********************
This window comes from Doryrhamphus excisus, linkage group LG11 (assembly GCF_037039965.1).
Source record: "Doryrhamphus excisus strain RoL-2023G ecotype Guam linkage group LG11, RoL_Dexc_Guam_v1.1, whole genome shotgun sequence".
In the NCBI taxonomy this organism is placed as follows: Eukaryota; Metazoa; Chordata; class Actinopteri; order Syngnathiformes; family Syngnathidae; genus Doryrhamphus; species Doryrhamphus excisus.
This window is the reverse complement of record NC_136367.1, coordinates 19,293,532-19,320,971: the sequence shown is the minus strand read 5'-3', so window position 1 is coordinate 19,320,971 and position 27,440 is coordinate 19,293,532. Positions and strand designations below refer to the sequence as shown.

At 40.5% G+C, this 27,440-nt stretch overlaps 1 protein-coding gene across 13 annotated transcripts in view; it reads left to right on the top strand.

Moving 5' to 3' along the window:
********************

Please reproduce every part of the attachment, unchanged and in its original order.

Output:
This window comes from Doryrhamphus excisus, linkage group LG11 (assembly GCF_037039965.1).
Source record: "Doryrhamphus excisus strain RoL-2023G ecotype Guam linkage group LG11, RoL_Dexc_Guam_v1.1, whole genome shotgun sequence".
In the NCBI taxonomy this organism is placed as follows: Eukaryota; Metazoa; Chordata; class Actinopteri; order Syngnathiformes; family Syngnathidae; genus Doryrhamphus; species Doryrhamphus excisus.
This window is the reverse complement of record NC_136367.1, coordinates 19,293,532-19,320,971: the sequence shown is the minus strand read 5'-3', so window position 1 is coordinate 19,320,971 and position 27,440 is coordinate 19,293,532. Positions and strand designations below refer to the sequence as shown.

At 40.5% G+C, this 27,440-nt stretch overlaps 1 protein-coding gene across 13 annotated transcripts in view; it reads left to right on the top strand.

Moving 5' to 3' along the window: